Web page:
By TOM MILNES
& ED BONSOR
When Russia invaded Ukraine, we formed the view that its military action and resultant response from the West would be fed into China’s calculus with respect to its own territorial consolidation.
Whatever plan was fed from Moscow to Beijing ahead of the invasion, the leadership in China is likely to be aghast at what has happened since February 24th. For no matter what higher level ideology these two countries share with respect to the end of the US and West’s hegemony, no short to medium term tactical gains have been made by Russia that could easily be commuted into China’s world view.
Just this week, The Washington Post published an opinion piece from Qin Gang, the ambassador of the People’s Republic of China to the United States. For those versed in China’s traditionally ambiguous language the ambassador’s explicit terminology is startling. Unlike in the West, Chinese politicians mean what they say. Beijing has taken a couple of steps away from overt Russian support and has given a crucial clarification that it wants to help stabilise the economy, preferring to align with the current rules-based order of global trade. A softer tone on reunification with Taiwan is also noted.
As markets positively react to statements from China Vice Premier Liu He, we focus on questions posed to us regarding the TM Cerno Pacific fund:
- Are valuations in range regarding Asia?
- How does the TM Cerno Pacific fund fit into a broader portfolio?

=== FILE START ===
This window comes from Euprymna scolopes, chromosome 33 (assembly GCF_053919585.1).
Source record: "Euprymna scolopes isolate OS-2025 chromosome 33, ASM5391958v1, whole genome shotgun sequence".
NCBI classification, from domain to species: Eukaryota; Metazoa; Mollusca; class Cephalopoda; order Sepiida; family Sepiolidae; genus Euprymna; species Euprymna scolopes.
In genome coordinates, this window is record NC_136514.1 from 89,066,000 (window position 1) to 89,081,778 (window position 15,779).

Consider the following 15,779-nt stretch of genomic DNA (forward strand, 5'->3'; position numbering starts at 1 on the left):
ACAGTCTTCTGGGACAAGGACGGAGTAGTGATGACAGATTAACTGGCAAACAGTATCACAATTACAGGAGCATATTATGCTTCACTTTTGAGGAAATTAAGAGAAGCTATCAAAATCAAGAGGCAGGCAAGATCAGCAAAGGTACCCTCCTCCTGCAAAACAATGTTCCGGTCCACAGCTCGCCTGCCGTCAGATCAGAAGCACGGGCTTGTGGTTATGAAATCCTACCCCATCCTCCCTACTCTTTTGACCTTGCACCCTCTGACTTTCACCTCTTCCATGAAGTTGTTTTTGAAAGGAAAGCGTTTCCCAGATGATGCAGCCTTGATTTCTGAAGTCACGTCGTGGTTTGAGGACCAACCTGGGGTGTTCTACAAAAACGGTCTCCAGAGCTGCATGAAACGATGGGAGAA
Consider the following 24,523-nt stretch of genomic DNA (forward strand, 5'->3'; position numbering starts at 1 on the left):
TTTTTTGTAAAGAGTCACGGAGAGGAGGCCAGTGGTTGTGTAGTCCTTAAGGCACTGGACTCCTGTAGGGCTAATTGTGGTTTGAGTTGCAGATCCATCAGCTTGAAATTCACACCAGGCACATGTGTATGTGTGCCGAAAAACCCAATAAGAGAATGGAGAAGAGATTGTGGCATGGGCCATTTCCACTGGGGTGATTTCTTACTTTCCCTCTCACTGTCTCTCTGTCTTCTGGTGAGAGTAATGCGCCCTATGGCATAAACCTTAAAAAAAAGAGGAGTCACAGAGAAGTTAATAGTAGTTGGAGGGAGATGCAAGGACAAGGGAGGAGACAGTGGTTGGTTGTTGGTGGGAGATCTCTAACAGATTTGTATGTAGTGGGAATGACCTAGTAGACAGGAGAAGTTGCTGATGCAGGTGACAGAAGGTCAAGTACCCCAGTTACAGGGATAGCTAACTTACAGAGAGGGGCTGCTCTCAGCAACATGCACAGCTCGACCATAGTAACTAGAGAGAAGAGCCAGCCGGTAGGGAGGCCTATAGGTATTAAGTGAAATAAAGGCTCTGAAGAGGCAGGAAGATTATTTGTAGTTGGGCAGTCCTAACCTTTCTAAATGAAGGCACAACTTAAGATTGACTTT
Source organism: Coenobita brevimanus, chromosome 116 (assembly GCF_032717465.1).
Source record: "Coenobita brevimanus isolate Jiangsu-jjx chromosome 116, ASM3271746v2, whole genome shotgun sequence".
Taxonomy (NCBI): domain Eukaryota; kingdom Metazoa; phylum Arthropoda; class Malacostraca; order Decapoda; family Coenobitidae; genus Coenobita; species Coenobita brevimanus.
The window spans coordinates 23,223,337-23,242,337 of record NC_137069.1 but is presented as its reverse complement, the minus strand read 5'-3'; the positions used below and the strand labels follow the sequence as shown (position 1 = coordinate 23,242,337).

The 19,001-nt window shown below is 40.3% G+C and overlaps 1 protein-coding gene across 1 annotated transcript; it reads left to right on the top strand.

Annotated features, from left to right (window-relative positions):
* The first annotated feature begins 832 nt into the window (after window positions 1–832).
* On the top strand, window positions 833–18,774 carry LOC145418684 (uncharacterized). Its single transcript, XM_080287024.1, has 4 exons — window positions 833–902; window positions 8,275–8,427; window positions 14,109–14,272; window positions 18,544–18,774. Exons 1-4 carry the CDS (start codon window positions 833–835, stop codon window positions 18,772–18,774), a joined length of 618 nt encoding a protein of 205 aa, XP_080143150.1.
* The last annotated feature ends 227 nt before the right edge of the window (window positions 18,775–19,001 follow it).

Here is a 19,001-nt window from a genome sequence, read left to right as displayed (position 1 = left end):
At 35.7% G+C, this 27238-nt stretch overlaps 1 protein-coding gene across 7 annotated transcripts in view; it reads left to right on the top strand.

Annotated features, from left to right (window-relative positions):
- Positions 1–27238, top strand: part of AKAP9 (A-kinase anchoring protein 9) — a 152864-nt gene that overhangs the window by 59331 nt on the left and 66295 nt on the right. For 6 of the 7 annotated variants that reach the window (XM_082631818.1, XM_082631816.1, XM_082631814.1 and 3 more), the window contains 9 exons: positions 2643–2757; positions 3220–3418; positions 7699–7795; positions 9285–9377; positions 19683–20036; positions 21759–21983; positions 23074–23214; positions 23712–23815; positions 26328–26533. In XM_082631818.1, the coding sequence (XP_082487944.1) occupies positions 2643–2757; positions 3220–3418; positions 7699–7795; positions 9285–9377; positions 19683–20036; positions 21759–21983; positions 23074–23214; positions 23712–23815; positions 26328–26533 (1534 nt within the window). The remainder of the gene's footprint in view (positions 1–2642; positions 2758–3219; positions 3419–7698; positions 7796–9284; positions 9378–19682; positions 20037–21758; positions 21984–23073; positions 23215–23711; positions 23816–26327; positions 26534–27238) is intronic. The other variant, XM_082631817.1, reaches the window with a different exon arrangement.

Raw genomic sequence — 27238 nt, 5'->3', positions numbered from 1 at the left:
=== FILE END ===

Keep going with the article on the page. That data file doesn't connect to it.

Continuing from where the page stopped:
- Is Asian innovation overtly correlated with NASDAQ and does that reduce its value as an allocation?
Are valuations in range regarding Asia?
Growth companies in Asia have followed a remarkably similar trajectory to the index of unprofitable companies or the SPAC index.
We believe that fundamentals will prevail. In the dotcom crash we saw Amazon fall 90%. In that cycle, it was the baby chucked out with the bathwater. TM Cerno Pacific is now enduring a similar fate where investors are selling now and asking questions later.
TM Cerno Pacific is a portfolio underpinned by 23% profit CAGR, on 22x forward PER with the average balance sheet holding net cash.
We look at aggregate valuations of the individual companies within the portfolio, with compelling value beginning to open up following falls in MSCI Asia Pacific inc. Japan index. Valuations (Earnings Yields) within the TM Cerno Pacific Portfolio are back in the middle of the historical range: